Accidents at work
Accidents at work often occur in the Netherlands. Annually, a large number of people face injury during the carrying out of their work. For example, an employee may suffer an accident at the workplace; however, a self-employed person without employees may be injured during the work he or she carries out for another. All of a sudden you can end up sitting at home, which could also make your future uncertain. It is not always clear who can be held liable for this, and who therefore must pay the - usually high - costs attached to this.
In the Netherlands it is often quickly assumed that an employer is liable
for accidents at work during working hours. The employer must demonstrate that the working conditions were safe and that he or she has done everything to make the workplace as safe as possible in order to prevent accidents.
According to the Working Conditions Act, accidents at work are incidents at work or during working hours which directly cause harm to health. It can therefore also concern an accident within a company, in an institution, or at a (construction) location or during work on the road. Accidents which take place on a public road can also fall under accidents at work. As a rule, an accident at work has not taken place if the injury or damage arises during travel to and from work; however, if the employee has a one-car accident whilst travelling for the purpose of his or her work, an accident at work has occurred. Furthermore, an accident during a company outing, far from the permanent workplace, is an accident at work and can result in the right to compensation.
Accidents at work as self-employed person without employees
The liability of the employer can also apply to people who carry out work but are not employed by an employer (self-employed person without employees). If the work of a self-employed person without employees is comparable to the work which is carried out by employees in permanent employment of the same client, then the self-employed person without employees is treated the same as 'normal' employees. It can therefore be the case that the self-employed person without employees has the right to compensation from his or her client.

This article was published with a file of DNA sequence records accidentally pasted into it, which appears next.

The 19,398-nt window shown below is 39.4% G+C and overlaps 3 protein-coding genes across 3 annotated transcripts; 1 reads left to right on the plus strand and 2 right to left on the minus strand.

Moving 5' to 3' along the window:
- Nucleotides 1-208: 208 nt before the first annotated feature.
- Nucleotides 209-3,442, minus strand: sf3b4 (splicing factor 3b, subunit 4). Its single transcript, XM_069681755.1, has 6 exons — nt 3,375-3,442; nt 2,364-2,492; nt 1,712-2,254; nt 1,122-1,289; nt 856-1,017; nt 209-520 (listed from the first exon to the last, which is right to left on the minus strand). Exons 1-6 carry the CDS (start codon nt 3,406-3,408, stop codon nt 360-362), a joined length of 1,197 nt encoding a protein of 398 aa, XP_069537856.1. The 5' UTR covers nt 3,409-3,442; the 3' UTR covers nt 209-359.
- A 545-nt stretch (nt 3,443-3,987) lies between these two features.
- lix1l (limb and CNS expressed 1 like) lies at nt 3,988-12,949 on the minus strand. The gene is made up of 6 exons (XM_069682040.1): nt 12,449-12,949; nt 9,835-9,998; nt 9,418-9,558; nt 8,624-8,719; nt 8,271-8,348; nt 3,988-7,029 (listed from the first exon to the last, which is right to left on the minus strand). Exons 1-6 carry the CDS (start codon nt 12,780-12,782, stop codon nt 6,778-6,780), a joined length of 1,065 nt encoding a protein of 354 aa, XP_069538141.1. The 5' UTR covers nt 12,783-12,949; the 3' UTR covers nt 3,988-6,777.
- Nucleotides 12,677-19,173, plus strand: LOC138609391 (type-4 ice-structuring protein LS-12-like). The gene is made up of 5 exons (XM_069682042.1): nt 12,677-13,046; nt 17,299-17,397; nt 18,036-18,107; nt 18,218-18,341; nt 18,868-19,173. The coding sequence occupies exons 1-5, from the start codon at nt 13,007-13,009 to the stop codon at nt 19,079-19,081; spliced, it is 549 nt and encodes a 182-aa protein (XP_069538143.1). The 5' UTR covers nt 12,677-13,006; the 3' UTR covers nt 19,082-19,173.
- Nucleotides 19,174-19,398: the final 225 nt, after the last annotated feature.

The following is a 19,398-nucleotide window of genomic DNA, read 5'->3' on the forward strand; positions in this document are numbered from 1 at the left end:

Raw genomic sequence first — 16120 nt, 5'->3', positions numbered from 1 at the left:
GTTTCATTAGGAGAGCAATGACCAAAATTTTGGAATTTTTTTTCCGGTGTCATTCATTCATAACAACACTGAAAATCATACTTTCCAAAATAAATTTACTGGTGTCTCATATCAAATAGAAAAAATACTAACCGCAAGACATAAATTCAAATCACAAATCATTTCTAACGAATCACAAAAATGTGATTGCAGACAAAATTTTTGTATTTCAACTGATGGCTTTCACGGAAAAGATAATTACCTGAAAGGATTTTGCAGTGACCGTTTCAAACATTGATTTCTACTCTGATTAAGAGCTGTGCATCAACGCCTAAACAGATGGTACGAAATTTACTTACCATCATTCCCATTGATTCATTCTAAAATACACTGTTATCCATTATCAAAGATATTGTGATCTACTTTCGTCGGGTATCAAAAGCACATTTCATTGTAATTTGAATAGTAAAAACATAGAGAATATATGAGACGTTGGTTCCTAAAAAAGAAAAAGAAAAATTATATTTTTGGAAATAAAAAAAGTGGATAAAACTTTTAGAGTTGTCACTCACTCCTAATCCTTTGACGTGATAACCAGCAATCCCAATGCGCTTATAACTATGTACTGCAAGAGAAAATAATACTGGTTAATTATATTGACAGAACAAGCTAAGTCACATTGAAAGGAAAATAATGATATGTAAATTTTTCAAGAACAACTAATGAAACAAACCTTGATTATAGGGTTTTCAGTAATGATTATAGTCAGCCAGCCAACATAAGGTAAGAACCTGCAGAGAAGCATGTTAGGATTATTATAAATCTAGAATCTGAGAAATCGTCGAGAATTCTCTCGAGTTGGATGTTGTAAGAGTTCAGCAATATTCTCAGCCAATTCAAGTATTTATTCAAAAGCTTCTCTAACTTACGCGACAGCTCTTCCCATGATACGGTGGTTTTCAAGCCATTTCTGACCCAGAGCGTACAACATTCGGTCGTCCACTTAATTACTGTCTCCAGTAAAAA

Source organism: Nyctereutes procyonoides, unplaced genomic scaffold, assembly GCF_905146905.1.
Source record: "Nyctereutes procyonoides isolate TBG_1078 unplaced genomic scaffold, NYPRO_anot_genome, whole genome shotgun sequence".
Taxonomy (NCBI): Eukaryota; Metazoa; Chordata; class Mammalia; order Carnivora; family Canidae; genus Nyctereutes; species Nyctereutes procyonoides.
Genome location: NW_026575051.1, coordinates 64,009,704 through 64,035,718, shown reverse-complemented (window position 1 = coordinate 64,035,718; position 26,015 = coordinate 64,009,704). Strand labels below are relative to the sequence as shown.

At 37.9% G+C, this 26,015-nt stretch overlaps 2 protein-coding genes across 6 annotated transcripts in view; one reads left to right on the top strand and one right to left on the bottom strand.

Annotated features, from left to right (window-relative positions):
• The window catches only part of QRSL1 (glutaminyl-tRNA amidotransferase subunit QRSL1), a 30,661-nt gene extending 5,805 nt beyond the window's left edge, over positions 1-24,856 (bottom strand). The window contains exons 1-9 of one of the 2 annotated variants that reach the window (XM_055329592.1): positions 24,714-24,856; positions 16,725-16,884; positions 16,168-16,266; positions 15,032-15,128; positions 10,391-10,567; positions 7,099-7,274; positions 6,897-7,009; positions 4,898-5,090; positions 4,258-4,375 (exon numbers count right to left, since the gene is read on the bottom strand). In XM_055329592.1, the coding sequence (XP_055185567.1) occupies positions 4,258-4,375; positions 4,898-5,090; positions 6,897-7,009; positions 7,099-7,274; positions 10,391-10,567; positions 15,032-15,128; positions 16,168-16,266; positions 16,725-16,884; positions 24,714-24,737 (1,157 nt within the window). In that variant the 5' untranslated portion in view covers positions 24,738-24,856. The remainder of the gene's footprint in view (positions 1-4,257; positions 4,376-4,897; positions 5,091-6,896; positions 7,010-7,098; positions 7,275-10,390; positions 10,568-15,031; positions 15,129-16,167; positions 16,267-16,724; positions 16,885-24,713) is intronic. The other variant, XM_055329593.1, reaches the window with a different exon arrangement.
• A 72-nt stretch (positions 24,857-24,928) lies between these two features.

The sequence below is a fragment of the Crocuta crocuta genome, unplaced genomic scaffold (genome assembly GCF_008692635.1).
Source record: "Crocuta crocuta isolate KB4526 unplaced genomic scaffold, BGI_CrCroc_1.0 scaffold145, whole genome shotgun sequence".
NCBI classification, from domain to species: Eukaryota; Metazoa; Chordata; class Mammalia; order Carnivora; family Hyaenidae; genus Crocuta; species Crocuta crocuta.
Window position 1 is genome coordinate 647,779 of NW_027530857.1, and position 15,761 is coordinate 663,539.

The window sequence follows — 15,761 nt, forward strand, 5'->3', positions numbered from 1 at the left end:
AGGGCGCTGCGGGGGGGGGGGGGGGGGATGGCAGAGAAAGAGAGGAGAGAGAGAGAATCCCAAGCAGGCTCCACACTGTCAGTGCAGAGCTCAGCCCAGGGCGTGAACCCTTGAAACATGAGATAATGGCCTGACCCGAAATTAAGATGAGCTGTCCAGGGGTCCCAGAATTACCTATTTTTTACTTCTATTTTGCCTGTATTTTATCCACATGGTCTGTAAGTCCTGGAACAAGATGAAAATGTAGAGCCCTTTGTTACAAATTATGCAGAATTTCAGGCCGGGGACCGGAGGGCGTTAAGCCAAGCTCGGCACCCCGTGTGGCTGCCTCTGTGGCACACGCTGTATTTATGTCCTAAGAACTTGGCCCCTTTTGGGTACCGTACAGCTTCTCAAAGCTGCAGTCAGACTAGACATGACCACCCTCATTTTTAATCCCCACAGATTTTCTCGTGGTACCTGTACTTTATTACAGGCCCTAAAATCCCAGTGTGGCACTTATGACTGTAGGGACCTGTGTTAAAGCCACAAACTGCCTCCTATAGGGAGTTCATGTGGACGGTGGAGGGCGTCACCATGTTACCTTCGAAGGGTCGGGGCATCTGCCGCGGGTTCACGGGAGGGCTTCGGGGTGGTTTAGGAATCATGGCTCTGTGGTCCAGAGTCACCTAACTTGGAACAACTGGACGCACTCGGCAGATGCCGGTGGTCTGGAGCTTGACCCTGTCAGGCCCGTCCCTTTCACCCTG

In order to hold an employer liable for accidents at work, it is important that the facts of the accident are properly detailed. What has happened exactly? Could the employer have prevented the accident and how could he or she have done this? Were clear safety instructions provided? Did the employer properly supervise adherence to the instructions provided? All these questions must be answered. It could be the case that your colleagues must also be interviewed. In such a situation we collate as much information as possible together with you about the circumstances surrounding your accident at work.
In many situations the employer will be insured against liability for accidents at work. In that case we will negotiate with this liability insurer. Our experience has taught us that a person is able to get his or her life back on track after an accident at work sooner if he or she has gone back to work. We will negotiate the possibilities for you to retain your work or to start carrying out other, perhaps adjusted, work for the same employer. This is of course only possible if the relationship with the employer is good, which is often jeopardised if the employer is held liable for the accident.
AK Advocaten assists you during the entire process of accidents at work. We engage experts, such as a medical adviser or occupational consultant. Together with you, we will discuss the possibilities of holding the employer liable and whether you are able to return to work for your current or perhaps another employer. The financial consequences of any dismissal will also be on the agenda during the negotiations we conduct for you.
Would you like to find out how we can assist you? Then please contact us.
Please contact us.
Personal Injury Law